Ever yours,


Br. 1990: 254 | CL: 222
From: Vincent van Gogh
To: Theo van Gogh
Date: The Hague, Saturday, 5 August 1882

1. Theo’s visit to Vincent must have taken place on 2, 3 or 4 August; at all events before the weekend of 5-6 August. There is no external evidence to establish the exact date.
2. In view of the substantial purchase of artists’ materials mentioned later, Theo must have given Vincent a generous amount of extra money during his visit.
3. The fact that Van Gogh uses the English words ‘moist colour box’ here, and also refers to ‘cerulean blue’ in letter 257, indicates that he had bought a watercolour box made in England. Cf. for possible models the chapter ‘Les boîtes de couleurs’ in Cassagne’s Traité d’aquarelle (Cassagne 1875, pp. 3-14).
a. Means: ‘een grote uitgave’ (expensive).
4. By ‘proper painting’ Van Gogh means ‘real’ painting, in oils.
b. Read: ‘behoort te’ (ought to).
5. Van Gogh put down the names of the colours in his sketch of the palette (see Sketches).
6. In the following letter Van Gogh wrote about the frame in more detail. For the earlier version of the perspective frame, see letter 235, n. 10. It had wires stretched horizontally and vertically; with the new version it was possible to have diagonals as well. Letter sketch B shows how Van Gogh used it.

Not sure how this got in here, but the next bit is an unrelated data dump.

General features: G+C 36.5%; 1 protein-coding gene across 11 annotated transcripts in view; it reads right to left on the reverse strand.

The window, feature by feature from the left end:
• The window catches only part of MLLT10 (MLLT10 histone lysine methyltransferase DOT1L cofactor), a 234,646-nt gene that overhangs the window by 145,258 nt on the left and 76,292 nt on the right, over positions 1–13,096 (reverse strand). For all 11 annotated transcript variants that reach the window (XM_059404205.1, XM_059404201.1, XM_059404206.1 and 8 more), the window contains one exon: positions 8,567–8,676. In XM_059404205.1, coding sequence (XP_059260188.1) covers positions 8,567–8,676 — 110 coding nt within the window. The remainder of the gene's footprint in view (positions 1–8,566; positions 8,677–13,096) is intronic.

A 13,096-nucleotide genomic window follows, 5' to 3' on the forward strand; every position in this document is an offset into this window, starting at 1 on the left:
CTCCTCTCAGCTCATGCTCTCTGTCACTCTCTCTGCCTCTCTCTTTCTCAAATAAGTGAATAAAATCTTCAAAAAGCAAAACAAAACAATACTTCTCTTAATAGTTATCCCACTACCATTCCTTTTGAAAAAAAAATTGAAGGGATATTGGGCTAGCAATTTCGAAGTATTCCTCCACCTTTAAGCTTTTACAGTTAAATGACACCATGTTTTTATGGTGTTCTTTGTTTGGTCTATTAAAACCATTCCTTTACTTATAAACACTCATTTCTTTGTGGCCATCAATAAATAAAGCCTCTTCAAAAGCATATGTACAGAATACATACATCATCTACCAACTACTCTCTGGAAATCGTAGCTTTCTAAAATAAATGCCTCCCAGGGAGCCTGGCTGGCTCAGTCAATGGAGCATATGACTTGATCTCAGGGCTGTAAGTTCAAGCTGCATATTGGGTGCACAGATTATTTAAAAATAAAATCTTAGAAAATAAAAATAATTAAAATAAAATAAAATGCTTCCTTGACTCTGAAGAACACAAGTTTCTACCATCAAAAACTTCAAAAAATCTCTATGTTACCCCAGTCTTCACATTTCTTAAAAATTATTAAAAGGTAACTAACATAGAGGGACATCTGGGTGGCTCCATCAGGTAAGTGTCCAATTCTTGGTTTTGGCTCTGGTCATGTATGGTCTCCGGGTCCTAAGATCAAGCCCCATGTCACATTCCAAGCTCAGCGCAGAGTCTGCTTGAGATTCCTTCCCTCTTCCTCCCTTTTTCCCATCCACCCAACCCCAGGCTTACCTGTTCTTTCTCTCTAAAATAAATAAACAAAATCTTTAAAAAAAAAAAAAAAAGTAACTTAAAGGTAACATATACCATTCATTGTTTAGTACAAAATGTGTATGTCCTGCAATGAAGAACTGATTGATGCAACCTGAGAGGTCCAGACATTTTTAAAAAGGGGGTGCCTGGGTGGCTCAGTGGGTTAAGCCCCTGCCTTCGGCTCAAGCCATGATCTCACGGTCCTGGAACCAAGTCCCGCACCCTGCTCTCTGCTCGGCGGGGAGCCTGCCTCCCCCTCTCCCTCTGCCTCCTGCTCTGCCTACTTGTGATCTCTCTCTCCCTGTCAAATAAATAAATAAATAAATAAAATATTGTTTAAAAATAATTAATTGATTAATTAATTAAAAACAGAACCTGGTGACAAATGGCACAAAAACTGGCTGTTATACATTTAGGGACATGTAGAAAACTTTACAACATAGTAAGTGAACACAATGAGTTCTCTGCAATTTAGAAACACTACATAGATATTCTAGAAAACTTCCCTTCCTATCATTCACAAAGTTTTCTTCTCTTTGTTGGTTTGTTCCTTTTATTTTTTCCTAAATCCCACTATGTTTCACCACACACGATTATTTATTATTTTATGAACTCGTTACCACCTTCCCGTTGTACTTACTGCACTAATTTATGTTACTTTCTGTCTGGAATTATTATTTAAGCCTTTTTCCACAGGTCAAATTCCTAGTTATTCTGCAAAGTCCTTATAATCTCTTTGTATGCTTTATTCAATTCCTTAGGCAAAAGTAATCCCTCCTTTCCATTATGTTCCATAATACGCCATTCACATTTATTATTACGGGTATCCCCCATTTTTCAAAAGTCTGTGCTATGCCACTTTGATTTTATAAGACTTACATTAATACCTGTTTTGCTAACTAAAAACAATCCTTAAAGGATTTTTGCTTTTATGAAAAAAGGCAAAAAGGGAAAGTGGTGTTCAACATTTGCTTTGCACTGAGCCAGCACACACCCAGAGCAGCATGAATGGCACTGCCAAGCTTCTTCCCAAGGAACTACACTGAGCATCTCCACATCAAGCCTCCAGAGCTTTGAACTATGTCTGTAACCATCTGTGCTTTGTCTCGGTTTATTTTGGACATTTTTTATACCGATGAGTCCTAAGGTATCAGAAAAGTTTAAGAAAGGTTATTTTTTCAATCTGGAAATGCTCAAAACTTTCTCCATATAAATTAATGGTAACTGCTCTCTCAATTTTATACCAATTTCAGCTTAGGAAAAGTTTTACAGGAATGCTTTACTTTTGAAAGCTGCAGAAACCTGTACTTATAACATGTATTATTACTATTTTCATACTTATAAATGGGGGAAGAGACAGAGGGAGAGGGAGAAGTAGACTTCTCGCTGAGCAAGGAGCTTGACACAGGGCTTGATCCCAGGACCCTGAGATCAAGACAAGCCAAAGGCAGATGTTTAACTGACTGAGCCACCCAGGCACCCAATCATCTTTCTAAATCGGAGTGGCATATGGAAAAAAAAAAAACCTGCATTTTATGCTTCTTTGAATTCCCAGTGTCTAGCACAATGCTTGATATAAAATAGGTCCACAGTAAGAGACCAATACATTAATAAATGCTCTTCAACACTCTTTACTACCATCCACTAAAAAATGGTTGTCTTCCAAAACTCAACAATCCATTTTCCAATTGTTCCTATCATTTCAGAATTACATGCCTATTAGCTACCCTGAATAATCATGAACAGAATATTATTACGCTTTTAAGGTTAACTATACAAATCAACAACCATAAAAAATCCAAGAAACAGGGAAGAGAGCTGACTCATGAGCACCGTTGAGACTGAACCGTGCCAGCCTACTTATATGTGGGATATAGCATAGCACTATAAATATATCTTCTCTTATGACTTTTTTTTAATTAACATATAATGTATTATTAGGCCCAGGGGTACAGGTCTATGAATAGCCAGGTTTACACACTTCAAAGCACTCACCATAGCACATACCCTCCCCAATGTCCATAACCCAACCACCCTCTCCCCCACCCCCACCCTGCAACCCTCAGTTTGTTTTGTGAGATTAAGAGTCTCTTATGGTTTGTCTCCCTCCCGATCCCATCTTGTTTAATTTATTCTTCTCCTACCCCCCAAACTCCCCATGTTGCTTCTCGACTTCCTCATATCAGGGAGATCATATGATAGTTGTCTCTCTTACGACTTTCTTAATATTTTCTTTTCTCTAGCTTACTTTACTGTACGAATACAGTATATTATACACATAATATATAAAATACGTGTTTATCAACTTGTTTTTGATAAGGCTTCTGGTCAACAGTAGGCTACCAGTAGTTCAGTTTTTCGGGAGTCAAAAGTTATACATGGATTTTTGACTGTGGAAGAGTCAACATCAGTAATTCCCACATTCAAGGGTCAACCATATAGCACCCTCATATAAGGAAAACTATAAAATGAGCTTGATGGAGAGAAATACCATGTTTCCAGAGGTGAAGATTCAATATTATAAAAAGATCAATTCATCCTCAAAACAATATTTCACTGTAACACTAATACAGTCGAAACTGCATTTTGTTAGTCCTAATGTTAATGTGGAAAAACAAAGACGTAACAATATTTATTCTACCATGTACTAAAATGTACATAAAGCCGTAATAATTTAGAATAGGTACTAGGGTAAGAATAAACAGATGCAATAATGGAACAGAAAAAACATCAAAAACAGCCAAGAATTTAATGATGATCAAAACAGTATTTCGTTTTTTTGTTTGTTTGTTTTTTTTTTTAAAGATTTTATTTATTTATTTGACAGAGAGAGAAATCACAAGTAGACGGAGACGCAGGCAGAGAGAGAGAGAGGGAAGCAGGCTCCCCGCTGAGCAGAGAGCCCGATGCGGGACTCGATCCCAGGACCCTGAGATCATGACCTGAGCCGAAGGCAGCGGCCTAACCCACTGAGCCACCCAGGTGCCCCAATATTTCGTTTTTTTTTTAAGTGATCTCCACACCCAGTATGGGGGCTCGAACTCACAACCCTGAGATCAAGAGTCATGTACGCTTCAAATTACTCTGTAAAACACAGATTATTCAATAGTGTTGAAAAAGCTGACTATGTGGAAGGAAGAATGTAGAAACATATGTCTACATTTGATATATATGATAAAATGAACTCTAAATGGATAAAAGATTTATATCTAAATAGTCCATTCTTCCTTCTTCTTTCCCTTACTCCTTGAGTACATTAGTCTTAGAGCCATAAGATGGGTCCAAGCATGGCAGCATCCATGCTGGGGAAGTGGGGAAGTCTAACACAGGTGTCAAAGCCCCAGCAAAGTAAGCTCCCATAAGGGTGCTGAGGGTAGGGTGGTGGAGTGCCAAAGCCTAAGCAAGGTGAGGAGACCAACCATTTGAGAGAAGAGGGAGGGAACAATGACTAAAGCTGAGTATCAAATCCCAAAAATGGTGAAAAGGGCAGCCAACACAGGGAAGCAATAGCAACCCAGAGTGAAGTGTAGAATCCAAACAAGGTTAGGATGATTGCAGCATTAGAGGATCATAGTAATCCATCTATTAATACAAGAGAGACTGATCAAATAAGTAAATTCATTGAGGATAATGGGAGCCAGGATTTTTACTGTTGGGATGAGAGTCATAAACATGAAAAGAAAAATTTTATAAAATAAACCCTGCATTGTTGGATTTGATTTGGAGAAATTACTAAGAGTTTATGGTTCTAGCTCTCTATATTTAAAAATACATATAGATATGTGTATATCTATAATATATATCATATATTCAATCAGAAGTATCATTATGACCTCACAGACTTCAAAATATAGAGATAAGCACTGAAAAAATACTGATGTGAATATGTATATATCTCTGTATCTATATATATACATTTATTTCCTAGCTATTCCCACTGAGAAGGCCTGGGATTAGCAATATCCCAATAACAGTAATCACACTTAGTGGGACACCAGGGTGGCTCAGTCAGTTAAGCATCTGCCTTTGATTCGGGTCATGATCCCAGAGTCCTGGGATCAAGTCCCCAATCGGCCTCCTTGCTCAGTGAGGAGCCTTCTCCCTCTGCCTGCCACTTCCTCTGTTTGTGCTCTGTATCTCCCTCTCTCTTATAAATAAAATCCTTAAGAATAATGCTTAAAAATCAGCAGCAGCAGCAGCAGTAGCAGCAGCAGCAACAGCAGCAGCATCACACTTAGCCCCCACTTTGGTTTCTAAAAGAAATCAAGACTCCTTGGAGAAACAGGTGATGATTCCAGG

7. For a similar gibe at academic studios, see letter 246.
8. For this expression, which was invented by Theo, see letter 196, n. 1.
9. This is the renowned firm of J. Smulders & Co., ‘Paper dealers and Lithographers, Publishers of Maps’, located at Spuistraat 55. The warehouse was at Laan 3 (both addresses are in the centre of The Hague; Laan then ran from Grote Markt to Assendelftstraat.) It is not clear whether the printing works was also at Laan 3. See S. de Vries, 125 jaar vakmanschap. The Hague 1969; Visser 1973, pp. 12-13 (ill.); and Adresboek 1882-1883.
10. A quire consists of 24 or 25 folded sheets of paper.
11. Theo, who had visited his parents before going to The Hague, went to see them again after leaving and visited their new address (cf. letter 259); they were in the middle of moving at this time. On 7 August they were officially registered as living in Nuenen. The ‘special matters’ that ‘as agreed’ Vincent would no longer discuss evidently included the fact that he was living with Sien: it was to be six months before she was mentioned again (see letter 301).